Medicare has a notorious history of not treating vaccinations equally. Here’s an example from Ed, one of my clients.
My physician’s office contacted me because I was due for my DTaP (diphtheria, tetanus, and pertussis) booster. I made an appointment. Then, I got the vaccine and a bill for $148 ($101 vaccine and $47 administration).
What’s going on? I never got bills for flu or pneumonia shots from my doctor’s nurse.
Medicare Part B, medical insurance, covers flu and pneumonia vaccinations with no deductible or copayment. When COVID crashed into the world, Part B paid for that, too. Medicare also covers the Hepatitis B vaccine for those at medium or high risk and vaccines directly related to an injury, such as tetanus, or direct exposure to a disease or condition, including rabies or botulism.
Then, all the other vaccines that seniors need to stay healthy are not covered under Part B. At the top of the list is shingles, followed by Hepatitis B to non-high-risk individuals, and DTaP, to name a few. The Centers for Medicare and Medicaid Services (CMS) requires Part D prescription drug plans to provide access to those and they all were subject to any deductible and cost sharing. For example, once meeting the plan’s deductible (maximum of $485 in 2022), there was a copayment for each shingles shot, around $200, definitely unequal treatment of Part D vaccinations.
Thankfully, as of January 1, 2023, Medicare is treating all vaccines the same when it comes to cost sharing. Part D vaccinations are not subject to a deductible and there is no copayment or coinsurance.
Costs may be equal, but administration is still treated differently
Medicare beneficiaries can get Part B vaccinations in a physician’s office or a pharmacy. If you have Original Medicare, any doctor or pharmacy that accepts Medicare assignment can provide the vaccination. If you elected Medicare Advantage, you should visit a doctor or pharmacy in the plan’s network. Show up, present the necessary insurance card(s) and you’re done.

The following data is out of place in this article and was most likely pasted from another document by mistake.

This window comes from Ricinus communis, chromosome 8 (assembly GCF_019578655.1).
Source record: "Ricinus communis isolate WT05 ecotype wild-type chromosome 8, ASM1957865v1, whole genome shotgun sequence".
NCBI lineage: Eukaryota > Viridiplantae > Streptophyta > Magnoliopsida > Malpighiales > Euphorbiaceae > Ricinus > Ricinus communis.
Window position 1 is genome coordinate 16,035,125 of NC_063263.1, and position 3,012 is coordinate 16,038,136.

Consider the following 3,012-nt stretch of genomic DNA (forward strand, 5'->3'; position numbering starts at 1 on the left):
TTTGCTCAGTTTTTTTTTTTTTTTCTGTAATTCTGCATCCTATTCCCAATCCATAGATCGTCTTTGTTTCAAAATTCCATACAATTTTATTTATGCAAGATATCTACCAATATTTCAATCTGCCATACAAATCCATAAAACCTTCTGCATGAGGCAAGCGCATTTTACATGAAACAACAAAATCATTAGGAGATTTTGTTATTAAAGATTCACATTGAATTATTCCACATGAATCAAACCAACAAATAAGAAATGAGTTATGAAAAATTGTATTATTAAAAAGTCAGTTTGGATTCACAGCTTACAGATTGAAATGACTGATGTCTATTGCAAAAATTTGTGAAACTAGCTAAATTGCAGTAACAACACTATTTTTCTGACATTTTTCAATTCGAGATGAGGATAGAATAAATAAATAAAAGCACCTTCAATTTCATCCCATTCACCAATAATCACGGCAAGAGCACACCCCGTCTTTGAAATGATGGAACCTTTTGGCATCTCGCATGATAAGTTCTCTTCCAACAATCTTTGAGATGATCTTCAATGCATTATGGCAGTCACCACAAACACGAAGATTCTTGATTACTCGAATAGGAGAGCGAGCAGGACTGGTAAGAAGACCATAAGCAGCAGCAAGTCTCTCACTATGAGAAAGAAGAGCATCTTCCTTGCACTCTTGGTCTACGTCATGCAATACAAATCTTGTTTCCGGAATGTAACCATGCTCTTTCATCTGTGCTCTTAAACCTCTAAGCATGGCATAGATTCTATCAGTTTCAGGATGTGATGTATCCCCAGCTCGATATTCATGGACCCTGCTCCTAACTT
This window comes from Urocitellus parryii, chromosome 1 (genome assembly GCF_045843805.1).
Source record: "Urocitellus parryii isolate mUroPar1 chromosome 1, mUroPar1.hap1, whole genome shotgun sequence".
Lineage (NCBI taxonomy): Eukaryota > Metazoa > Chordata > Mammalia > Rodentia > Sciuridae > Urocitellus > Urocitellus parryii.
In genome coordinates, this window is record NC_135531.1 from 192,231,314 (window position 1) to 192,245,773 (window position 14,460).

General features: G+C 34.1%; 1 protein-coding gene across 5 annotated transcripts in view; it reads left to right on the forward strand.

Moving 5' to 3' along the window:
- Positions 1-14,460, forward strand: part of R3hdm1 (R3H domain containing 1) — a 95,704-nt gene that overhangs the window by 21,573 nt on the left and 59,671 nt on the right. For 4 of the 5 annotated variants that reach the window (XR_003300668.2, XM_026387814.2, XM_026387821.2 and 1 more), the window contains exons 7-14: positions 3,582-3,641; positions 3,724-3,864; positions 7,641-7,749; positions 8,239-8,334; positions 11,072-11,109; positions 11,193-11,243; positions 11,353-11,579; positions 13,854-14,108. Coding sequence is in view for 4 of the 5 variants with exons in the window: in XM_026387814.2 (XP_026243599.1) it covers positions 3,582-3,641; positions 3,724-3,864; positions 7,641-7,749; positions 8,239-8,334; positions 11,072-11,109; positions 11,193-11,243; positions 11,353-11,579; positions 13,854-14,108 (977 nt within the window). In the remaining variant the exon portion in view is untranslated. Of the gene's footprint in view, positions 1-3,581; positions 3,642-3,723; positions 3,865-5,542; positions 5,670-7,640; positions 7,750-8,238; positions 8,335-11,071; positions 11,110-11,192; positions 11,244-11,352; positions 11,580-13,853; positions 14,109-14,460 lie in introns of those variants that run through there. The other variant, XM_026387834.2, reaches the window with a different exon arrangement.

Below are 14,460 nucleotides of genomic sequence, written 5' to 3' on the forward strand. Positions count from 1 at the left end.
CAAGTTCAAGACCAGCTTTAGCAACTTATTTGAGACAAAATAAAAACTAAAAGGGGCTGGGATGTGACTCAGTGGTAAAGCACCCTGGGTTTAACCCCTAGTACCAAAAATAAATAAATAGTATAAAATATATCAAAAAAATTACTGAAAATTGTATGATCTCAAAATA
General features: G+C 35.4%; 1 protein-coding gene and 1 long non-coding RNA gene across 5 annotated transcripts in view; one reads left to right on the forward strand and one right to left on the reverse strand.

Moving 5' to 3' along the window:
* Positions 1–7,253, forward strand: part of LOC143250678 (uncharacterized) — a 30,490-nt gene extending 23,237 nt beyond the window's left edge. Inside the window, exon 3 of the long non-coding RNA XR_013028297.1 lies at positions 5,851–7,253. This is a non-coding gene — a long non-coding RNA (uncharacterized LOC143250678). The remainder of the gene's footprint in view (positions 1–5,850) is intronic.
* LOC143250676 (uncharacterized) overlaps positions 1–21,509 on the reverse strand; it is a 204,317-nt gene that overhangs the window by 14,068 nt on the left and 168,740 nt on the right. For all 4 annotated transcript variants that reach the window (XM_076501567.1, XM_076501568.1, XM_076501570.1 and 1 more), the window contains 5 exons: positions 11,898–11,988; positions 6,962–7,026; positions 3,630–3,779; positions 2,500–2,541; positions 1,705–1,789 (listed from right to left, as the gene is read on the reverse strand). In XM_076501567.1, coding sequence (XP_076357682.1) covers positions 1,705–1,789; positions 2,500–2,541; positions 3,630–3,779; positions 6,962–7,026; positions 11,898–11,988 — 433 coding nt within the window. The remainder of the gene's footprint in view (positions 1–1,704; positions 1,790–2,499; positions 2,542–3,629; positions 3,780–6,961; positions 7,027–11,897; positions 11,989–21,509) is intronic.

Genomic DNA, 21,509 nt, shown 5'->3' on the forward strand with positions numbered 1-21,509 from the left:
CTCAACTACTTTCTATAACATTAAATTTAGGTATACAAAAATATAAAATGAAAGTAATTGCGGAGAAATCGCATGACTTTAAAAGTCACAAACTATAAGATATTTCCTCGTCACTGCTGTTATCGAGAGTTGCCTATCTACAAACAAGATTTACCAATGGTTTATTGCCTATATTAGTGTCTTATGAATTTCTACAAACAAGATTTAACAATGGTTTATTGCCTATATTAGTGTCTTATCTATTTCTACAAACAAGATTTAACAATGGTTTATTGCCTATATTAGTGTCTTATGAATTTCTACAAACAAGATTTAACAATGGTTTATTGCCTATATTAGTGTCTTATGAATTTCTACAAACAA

It doesn’t work the same way for Part D vaccinations, as Ed learned. He asked why his physician’s office was a problem. Part D covers drugs from in-network providers. CMS considers physicians’ offices as out-of-network. That’s because Part D networks are defined as pharmacy networks only.
Then he asked about the bill, something he didn’t see with his other vaccinations. (The bill includes the costs associated with Part D vaccines including the vaccine ingredient cost, a dispensing fee (if applicable), and an administration fee.) Ed called Medicare, his supplement insurance company, and finally, his Part D drug plan. He learned that, since the shot was administered out-of-network, he must pay the physician’s bill and then submit the drug plan’s form for reimbursement. The form asks for information that Ed wouldn’t have, such as the NPI (National Provider ID) for the physician and the national drug code (the FDA’s identifier). He has to contact his physician’s office for help.
Will Ed and others ever be able to get all vaccines from their doctors? About 15 years ago, when the first shingles vaccine, Zostavax, appeared, a MLN Matters transmittal noted, “Requiring the beneficiary to pay the physician’s full charge for a vaccine out of pocket first and be reimbursed by the plan later is not an optimal solution.” CMS encouraged doctors to submit claims for Part D vaccinations using a web-based portal and agree to accept the plan’s payment as payment in full. Based on the questions I get, that’s still a work in progress.
I found several plans’ reimbursement forms online. Buried somewhere, you’ll likely find a sentence or two that claims are subject to the plan’s provisions; in other words, the amount the plan would have paid for vaccination at a pharmacy. There’s a chance that the reimbursement plan members get may be less than the amount paid to the physicians’ offices.
Skip the hassle and bills
The next time you need a Part D vaccine, such as the new RSV (Respiratory Syncytial Virus), visit a pharmacy in your plan’s network. You won’t get a bill or have to submit a claim.
Ed learned his lesson. Next time, he’ll visit a network pharmacy.